A Look Inside Webster’s Lab – September 2017
This is the 7th major update to Webster’s Lab since I started this website in November 2008. This write-up will attempt to include more detail that you have asked for.
I got my start in Information Technology (IT) in September 1977 working as an IBM Mainframe computer operator. I knew no one who had one of those toy “personal computers” (PC). I worked with the real thing and was taught to scoff at the little toys. After all, who needed their own computer when they had us mainframers to tell them what to do when they could do it, and how often they could do it. All for a very nice fee.
That all changed when I received an insurance settlement in 1985 and bought my first personal computer. For only $3,500.00 in August 1985 ($8,000 in 2017 dollars), I got:
- IBM AT computer running an Intel 80286 processor at 6MHz
- 128K RAM
- 1.2MB Floppy
- IBM PC DOS 3.1
There were no serial or parallel ports. There was no video card or monitor. There was no hard drive. There was no additional software or accessories.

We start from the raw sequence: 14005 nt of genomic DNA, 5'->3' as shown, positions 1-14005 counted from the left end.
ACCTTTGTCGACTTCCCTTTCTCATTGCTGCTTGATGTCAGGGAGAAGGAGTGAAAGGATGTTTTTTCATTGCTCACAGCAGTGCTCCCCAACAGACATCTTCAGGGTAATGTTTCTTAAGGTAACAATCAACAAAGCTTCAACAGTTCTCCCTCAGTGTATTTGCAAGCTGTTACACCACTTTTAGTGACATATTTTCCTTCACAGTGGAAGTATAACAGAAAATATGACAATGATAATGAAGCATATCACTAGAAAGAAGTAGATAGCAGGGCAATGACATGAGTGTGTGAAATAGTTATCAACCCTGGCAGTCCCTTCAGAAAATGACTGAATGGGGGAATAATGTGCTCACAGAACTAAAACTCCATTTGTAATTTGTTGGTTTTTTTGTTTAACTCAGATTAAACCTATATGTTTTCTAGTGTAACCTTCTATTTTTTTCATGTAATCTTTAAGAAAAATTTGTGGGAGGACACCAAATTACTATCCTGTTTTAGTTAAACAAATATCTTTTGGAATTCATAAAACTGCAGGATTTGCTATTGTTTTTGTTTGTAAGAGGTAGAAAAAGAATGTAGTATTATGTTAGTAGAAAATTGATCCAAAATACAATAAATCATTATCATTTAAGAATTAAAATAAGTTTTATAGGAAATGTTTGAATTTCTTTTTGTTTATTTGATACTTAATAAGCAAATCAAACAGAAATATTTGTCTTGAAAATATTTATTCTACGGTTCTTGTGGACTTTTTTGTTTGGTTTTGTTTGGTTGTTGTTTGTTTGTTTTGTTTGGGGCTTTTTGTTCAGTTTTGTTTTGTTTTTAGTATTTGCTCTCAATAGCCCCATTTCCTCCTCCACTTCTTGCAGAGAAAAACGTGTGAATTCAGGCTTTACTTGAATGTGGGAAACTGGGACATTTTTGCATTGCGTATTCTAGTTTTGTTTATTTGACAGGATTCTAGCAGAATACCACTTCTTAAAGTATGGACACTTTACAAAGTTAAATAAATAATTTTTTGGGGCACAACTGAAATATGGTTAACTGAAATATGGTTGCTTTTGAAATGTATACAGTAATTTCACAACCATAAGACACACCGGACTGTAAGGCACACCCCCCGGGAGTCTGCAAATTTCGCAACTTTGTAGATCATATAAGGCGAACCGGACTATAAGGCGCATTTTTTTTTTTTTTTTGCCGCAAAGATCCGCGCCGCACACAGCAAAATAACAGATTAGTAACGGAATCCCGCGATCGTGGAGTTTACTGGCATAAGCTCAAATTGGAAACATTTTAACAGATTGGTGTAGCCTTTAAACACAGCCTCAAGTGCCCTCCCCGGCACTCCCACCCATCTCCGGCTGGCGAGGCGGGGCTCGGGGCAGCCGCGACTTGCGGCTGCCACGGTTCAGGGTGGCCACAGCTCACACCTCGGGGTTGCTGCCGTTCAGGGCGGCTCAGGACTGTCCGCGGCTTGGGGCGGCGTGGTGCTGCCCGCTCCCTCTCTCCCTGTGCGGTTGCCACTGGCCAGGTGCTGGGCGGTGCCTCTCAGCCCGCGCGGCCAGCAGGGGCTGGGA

I found a steal on a 30MB hard drive for only $800. So I bought two! I also upgraded the RAM on the motherboard to 512K and added an expansion card with another 512K for a total of 1MB of RAM, a serial port, and a parallel port. For video, I added a Hercules graphics card and a Princeton amber monitor specific for the graphics card. For software, I bought the original Norton Utilities 1.0 on a red 360K flippy disk (you had to remove and flip the floppy over to read the second side) and the typewritten instructions (done by Peter Norton’s wife on a manual typewriter). I then bought dBase II, Microsoft Assembler/Basic/C/COBOL/Fortran compilers, Turbo Pascal, Lotus 123 (do you know what the 1 and 2 and 3 meant?), an Okidata dot matrix printer that printed an amazing 80cps, WordPerfect, an 80187 math coprocessor, and maybe a few other minor items. When all was said and done, I had spent $9,000 ($21,000 in 2017 dollars). That is when I left trying to become a full-time professional tuba player and switched to really trying these “toy” computers for real.
Read the entire article here, A Look Inside Webster’s Lab – September 2017
Via Carl Webster